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How Businesses Reinvent Themselves Through Life Cycles

How Businesses Reinvent Themselves Through Life Cycles

May 20, 2020

Companies cycle through their lives much as humans do.

Our own existence might break down into such "chapters' as infancy, childhood, teenage and young adult years, the middle years and old age. That's a simplification of the personal growth process, but it will do in illustrating how the same thing happens with your company.

Just as each phase of human development features changes in the way we operate, the same can be said of any company.

Not every business goes through each and every life cycle, but each is important to know. Each cycle presents your company with new challenges and opportunities, and new ways to reinvent and reinvigorate your operation. Your marketing strategy must also change to meet your company's new life cycle, too. That's why you need to recognize what your company is likely to undergo before the change takes place.

So let's take a look at the life cycle of the typical business, whether large or small, and how that cycle suggests strategies for survivingļ¼and thriving.


There aren't enough hours in the day. You might think of that as the theme of your company during its start-up phase. You must launch a company and try to introduce to a dubious or uncaring market the products or services you hope to offer. Explain how you're different from everyone else with similar products or services. And probably do all of that alone or with one or or just a handful of partners or employees.

Rapid Growth

Just as it sounds, this is the cycle in which everything is happening now. You've got customers or clients and job orders. You're hiring as fast as you can schedule interviews. Old clients are introducing you to new clients and you're finally reaching profitability.

This is no time to slow down. The world changes. Your main competitor just came out with a new product that looks much like the next generation of the one you launched last quarter. You realize that even while you're winning now, irrelevancy might be just around the corner. What worked today won't necessarily work tomorrow.

So take time to enjoy your victories, maybe treat your people to a company picnic or year-end party. And then roll up your collective sleeves and get back to work before the competition takes the next swing.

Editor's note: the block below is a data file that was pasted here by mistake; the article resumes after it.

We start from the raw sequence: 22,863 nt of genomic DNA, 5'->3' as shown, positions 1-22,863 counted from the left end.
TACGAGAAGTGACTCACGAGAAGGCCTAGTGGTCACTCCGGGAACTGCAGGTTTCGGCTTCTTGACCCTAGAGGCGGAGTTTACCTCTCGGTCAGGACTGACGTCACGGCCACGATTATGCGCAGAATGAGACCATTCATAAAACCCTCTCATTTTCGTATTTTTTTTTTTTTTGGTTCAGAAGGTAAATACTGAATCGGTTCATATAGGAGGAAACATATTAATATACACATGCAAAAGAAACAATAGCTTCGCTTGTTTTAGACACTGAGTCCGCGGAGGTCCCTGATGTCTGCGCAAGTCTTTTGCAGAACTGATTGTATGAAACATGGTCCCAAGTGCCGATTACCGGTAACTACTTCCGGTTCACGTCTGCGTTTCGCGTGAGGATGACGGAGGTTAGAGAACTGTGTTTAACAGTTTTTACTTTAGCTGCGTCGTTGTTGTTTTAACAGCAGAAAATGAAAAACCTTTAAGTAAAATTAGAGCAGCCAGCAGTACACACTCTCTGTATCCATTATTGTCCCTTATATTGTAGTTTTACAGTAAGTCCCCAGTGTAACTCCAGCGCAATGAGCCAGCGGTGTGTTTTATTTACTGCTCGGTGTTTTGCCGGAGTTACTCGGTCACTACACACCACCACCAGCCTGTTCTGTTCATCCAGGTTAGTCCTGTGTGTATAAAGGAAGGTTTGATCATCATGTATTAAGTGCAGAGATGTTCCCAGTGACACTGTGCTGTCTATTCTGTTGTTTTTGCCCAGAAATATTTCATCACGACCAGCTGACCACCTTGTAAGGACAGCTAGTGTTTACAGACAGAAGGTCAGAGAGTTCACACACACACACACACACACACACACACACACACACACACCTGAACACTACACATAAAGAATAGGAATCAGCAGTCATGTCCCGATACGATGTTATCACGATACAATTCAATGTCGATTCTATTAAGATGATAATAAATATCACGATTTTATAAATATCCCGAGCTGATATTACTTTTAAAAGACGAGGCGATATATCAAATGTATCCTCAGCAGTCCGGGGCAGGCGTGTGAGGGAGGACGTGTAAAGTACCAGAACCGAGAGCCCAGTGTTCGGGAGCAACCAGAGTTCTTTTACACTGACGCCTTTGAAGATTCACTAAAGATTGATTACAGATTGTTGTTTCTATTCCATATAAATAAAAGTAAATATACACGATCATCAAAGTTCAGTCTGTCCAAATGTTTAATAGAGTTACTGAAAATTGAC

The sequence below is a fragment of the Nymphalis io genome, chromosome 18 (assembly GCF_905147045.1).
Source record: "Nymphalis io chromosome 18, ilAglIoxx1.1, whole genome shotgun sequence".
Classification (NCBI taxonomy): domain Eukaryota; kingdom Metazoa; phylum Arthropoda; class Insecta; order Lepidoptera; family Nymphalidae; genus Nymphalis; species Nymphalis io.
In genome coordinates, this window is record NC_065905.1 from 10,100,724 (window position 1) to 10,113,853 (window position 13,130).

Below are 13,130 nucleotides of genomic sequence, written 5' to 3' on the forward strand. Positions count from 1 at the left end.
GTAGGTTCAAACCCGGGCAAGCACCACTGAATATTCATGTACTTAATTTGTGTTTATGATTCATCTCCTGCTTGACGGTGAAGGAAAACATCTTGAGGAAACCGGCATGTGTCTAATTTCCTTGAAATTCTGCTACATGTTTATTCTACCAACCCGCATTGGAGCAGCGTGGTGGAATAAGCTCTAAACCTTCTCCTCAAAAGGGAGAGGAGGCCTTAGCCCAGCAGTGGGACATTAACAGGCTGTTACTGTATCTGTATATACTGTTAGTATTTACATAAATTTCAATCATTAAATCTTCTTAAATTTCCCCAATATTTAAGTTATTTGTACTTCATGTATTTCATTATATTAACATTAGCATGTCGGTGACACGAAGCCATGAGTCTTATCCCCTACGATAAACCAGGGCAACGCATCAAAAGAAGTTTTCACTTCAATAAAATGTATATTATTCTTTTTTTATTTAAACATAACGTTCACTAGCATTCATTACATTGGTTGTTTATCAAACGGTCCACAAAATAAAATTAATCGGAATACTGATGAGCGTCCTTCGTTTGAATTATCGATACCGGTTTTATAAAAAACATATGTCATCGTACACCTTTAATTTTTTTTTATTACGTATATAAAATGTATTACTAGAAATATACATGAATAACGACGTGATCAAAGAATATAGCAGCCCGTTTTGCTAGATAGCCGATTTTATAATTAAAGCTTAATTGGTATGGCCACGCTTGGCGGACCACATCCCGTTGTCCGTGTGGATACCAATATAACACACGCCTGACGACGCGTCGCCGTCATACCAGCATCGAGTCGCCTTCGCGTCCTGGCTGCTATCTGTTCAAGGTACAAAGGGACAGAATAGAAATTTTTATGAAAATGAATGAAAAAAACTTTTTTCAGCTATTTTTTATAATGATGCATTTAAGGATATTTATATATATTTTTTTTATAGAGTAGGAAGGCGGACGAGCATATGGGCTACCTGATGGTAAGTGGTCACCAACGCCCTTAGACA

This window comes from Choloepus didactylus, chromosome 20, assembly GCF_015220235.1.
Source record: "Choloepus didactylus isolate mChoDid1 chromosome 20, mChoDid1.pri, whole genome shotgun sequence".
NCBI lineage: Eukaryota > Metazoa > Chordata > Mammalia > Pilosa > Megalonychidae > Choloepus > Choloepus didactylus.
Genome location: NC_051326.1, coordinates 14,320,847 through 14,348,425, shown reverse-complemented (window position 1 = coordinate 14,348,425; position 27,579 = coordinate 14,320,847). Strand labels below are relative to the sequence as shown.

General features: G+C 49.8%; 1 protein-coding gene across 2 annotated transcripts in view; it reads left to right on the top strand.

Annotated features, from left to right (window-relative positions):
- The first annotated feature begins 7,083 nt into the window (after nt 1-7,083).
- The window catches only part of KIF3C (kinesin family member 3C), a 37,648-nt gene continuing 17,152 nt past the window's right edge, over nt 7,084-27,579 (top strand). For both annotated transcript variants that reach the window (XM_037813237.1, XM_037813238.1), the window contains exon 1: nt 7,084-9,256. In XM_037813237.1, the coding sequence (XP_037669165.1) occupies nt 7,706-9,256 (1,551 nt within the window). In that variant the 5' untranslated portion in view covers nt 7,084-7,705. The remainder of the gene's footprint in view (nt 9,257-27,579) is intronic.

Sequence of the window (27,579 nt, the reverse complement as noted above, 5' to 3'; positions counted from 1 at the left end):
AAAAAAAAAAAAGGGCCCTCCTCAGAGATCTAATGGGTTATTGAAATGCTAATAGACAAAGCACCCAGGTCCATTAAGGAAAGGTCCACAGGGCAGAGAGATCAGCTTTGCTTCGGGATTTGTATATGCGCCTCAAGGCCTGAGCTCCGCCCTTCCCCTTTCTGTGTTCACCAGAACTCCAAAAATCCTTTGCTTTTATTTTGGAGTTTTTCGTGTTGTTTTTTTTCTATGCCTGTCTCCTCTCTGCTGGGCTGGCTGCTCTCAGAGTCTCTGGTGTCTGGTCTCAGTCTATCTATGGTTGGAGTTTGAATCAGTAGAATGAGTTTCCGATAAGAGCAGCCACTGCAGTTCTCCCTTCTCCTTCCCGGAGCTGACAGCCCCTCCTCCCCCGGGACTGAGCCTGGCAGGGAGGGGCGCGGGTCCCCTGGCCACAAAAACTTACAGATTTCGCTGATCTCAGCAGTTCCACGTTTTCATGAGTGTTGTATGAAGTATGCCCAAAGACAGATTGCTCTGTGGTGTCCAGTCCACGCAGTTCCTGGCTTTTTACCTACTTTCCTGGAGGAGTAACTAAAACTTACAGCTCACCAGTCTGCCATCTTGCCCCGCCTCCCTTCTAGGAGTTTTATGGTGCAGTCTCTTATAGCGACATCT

This is when you ease off the accelerator and start coasting a little. You've earned the break. Your company has a stable client roster, a little money in the bank and its peaks and troughs aren't nearly as dramatically high or low as they used to be.

Enjoy your success, but don't get complacent. Mature companies can get picked off by new, harder-working competitors with new technologies and fresh, dynamic leadership.

Old customers retire, and new technology makes yours obsolete. The point is, your company's greatest threat to its survival might come while you're at the pinnacle of success, because that's when you've stopped accelerating and maybe even tapped the brakes.


It would be tempting to ignore this business cycle altogether. It sounds negative to even mention it, but that's not our intent. In fact, the mention here is to encourage and inspire business owners. Unlike with us humans, businesses aren't necessarily fated to end. Oh, sure, eventually. But maybe the decline and fall won't happen for a century or two if the right steps are taken today.

Market your company to confront life cycle

Each phase of your company's life cycle suggests new strategies for inventing or reinventing your company, introducing or reintroducing yourself to target audiences.

During the start-up cycle, your company is the mystery that no one really cares enough to solve. You need a logo, taglines and your first marketing materials. You literally have to introduce yourself, and do it in a way that will make your target audience care.

Your company's rapid growth stage probably involves the frequent introduction of new products or services or ways of doing business. Your marketing materials must constantly evolve to keep up.

The maturity cycle of operation is when you must do all you can to stay relevant. In your company's past, your marketing communications kept up because you knew you had to keep your materials fresh to gain customers or clients. But now you have them. Advertising and promotion doesn't seem to be so important because "everyone" knows you. Your clients have been with you forever, and they're not going anywhere.

The problem with this (lack of) strategy is that new competitors come along all the time. They might look fresher, more vibrant and relevant than your company. And no client is actually a "lifer." Management and culture changes and at some point almost all clients end up listening to a competitive pitch.

Then there's the decline stage. Just knowing it's out there should be enough motivation to keep your marketing strategy fresh, your products or services appealing and your sales team on point.

At, we can help you stay relevant with marketing videos that tell your engaging business storyļ¼whatever life cycle it's in.

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